Your business likely has more than one offering, and your clients might be interested in more than just one product or service.
When you defined your ideal clients, you likely identified who they are and what they want from your business, but did you map out how to sell more than one product or service through cross-selling?
Cross-selling is the act of selling something to an active user who is already buying something else.
You’ve seen it everywhere from Amazon to Zappos, and it’s because cross-selling is effective when done right.
So what does “doing it right” mean?
The definition may depend on your business. However, this article covers four of the best practice staples in any cross-selling strategy.
1. Time it right
Timing is essential for cross-selling success. Several online studies noted a previous analysis by Achieve Global, which surveyed users and found 40 percent were negative in their reception of cross-selling and the cited reason was when the cross-selling happened.
The golden rule is to respect your user’s time. They may be in a rush to complete their purchase with you. Make sure they have that finalized before the cross-selling occurs.
Online cross-selling has been growing, and for the big players, it is always in a minimally intrusive way such as after the purchase or simply at the bottom of a product description.
Depending on what you provide and your conversion funnel—the path users take when buying from you or becoming a client—you should see where a user would complete their reason for contacting your business.
It’s best to make as few barriers as possible between the start and end of that path, so you must ensure you only cross-sell in ways that don’t obstruct your user.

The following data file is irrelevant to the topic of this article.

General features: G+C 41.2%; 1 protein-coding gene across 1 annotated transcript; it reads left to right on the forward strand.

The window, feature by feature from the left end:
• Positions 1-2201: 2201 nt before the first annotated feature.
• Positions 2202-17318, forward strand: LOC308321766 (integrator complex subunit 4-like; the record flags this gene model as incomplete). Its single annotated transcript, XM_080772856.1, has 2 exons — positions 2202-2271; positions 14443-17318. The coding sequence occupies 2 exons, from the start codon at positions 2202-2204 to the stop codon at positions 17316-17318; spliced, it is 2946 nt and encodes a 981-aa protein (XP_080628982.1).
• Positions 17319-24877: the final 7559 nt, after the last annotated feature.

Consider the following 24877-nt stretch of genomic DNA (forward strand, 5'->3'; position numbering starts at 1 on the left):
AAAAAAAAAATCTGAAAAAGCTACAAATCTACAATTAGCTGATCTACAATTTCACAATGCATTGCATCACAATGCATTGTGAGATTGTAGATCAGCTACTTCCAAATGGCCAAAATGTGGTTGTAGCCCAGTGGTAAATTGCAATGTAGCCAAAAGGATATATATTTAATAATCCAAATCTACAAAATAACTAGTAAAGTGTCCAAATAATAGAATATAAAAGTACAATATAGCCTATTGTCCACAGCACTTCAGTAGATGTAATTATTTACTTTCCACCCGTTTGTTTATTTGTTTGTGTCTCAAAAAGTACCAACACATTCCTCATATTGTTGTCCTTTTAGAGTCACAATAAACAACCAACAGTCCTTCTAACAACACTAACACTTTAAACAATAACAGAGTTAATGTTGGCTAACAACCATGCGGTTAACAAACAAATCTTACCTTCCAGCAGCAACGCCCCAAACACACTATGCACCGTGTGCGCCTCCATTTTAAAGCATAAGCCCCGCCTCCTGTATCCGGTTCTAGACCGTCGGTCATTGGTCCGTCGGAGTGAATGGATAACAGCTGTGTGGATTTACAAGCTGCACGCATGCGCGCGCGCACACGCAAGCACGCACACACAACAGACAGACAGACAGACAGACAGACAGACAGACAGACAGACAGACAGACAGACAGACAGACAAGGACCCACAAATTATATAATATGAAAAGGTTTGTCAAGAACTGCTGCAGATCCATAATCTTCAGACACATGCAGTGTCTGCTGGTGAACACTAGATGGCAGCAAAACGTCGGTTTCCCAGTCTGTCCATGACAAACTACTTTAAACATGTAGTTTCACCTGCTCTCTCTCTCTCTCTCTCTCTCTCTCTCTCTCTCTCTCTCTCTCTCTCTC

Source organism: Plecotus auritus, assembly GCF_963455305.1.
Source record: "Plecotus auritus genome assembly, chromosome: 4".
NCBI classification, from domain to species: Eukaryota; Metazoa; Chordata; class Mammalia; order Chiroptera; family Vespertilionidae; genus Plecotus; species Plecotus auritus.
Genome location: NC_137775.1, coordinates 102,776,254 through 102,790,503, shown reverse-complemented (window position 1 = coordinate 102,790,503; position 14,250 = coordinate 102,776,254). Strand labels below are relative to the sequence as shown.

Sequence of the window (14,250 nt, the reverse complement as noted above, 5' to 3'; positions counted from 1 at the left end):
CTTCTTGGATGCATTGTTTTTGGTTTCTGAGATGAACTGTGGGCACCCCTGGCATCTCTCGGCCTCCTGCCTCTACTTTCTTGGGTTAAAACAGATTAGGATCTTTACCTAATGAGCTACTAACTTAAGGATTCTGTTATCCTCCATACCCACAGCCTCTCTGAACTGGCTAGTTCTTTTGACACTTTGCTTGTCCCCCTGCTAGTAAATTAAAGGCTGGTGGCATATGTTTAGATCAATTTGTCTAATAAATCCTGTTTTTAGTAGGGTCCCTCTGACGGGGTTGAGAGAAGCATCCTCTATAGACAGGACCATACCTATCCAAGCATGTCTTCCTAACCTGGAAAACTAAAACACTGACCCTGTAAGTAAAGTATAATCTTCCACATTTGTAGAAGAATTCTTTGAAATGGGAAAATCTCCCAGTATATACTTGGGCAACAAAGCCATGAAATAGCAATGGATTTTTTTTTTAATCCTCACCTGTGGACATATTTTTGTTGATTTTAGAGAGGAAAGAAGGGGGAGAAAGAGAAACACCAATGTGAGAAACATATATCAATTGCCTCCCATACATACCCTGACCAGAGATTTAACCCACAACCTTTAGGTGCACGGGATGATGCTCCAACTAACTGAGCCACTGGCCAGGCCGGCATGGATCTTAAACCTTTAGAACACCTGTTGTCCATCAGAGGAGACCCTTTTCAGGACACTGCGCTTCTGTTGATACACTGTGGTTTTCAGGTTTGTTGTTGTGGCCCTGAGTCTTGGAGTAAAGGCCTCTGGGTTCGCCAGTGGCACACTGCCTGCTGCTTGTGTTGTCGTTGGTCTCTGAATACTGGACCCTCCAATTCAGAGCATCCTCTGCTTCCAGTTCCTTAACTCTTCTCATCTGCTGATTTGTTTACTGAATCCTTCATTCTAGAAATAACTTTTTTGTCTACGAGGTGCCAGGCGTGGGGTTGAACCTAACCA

2. Inform completely
Cross-selling without context will make your attempts appear financially driven and can put your user off. Instead, convey the value through citing the reasoning for the cross-selling suggestions.
Are they supported by past purchase habits of other users? Amazon bases its recommendations by framing it around user interest based on their data on past user activity and purchases. If you are providing your expertise and the client is contacting you or buying from you based on your expertise, then cite that knowledge as the reason you’re suggesting other products or services.
You have to be honest and make the best suggestions only, so your users see the value of the cross-selling and will respond much better.
3. Offer something special
Providing additional value is a great way to cross-sell. When a user is buying something from you or making an appointment and you have other items or services they could be interested in, why not offer a discount or other sort of incentive?
Users may not be aware of how the two offerings relate, so make sure you make it explicitly clear as per point 2.
Connect the offerings, and if there is additional value in buying both, then tell the user what that is and why the discount or other offer is being made.
4. Listen to feedback
Listening to your users is essential to building a loyal client or customer base. This can mean reviewing the cross-selling efforts and refining them based on how effective or not they are. It can also indicate reviewing emails or phone calls where users have expressed anything to do with the cross-selling.
If you are seeing negative results, then you have missed the mark and should stop the current cross-selling. You can start again but really assess what went wrong the first time.
Cross-selling can be very effective when done right but a disaster if done wrong. Knowing when it’s wrong and acting on it to stop the issue is extremely important, so don’t let this be something you set up and forget about.
DISCLAIMER: This article expresses my own ideas and opinions. Any information I have shared are from sources that I believe to be reliable and accurate. I did not receive any financial compensation for writing this post, nor do I own any shares in any company I’ve mentioned. I encourage any reader to do their own diligent research first before making any investment decisions.
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